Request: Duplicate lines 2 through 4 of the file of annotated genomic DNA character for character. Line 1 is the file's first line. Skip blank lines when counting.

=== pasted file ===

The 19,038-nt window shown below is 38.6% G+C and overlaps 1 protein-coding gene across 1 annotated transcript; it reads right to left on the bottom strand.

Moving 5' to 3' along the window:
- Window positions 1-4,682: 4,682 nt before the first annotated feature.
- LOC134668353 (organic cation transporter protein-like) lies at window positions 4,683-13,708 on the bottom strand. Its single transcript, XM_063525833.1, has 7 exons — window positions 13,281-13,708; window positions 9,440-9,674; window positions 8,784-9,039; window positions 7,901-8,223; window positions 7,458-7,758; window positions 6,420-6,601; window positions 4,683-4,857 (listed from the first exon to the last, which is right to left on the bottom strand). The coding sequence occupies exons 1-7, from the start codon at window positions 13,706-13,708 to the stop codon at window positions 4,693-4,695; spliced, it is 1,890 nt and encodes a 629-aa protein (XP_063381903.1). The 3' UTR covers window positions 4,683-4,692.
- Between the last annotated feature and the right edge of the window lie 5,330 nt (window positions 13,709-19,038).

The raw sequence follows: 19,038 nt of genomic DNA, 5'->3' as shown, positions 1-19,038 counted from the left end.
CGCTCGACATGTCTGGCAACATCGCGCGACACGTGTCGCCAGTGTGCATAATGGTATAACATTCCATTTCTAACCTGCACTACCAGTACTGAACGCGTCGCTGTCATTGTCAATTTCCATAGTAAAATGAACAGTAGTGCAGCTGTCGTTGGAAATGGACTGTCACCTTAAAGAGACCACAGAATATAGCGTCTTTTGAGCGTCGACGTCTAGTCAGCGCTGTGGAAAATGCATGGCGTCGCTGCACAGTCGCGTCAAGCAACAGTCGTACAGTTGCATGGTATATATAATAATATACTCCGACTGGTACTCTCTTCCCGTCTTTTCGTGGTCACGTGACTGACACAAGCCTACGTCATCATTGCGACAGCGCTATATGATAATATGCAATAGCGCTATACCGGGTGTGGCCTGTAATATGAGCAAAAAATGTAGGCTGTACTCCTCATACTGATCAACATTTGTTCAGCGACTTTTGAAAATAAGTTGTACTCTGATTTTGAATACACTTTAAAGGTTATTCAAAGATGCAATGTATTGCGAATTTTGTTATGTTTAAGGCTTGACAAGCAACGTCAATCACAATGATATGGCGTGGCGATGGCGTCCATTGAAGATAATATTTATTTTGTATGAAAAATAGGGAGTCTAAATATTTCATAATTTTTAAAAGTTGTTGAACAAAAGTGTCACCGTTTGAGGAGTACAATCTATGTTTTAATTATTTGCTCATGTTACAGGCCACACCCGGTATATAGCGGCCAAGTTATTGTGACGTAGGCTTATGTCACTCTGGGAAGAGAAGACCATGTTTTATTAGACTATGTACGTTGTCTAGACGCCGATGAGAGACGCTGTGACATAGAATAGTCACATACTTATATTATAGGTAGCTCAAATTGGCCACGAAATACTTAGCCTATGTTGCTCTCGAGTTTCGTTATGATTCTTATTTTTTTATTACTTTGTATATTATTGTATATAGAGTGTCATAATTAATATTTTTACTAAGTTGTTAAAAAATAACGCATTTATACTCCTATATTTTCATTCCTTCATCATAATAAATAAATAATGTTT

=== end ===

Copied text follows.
Moving 5' to 3' along the window:
- Window positions 1-4,682: 4,682 nt before the first annotated feature.
- LOC134668353 (organic cation transporter protein-like) lies at window positions 4,683-13,708 on the bottom strand. Its single transcript, XM_063525833.1, has 7 exons — window positions 13,281-13,708; window positions 9,440-9,674; window positions 8,784-9,039; window positions 7,901-8,223; window positions 7,458-7,758; window positions 6,420-6,601; window positions 4,683-4,857 (listed from the first exon to the last, which is right to left on the bottom strand). The coding sequence occupies exons 1-7, from the start codon at window positions 13,706-13,708 to the stop codon at window positions 4,693-4,695; spliced, it is 1,890 nt and encodes a 629-aa protein (XP_063381903.1). The 3' UTR covers window positions 4,683-4,692.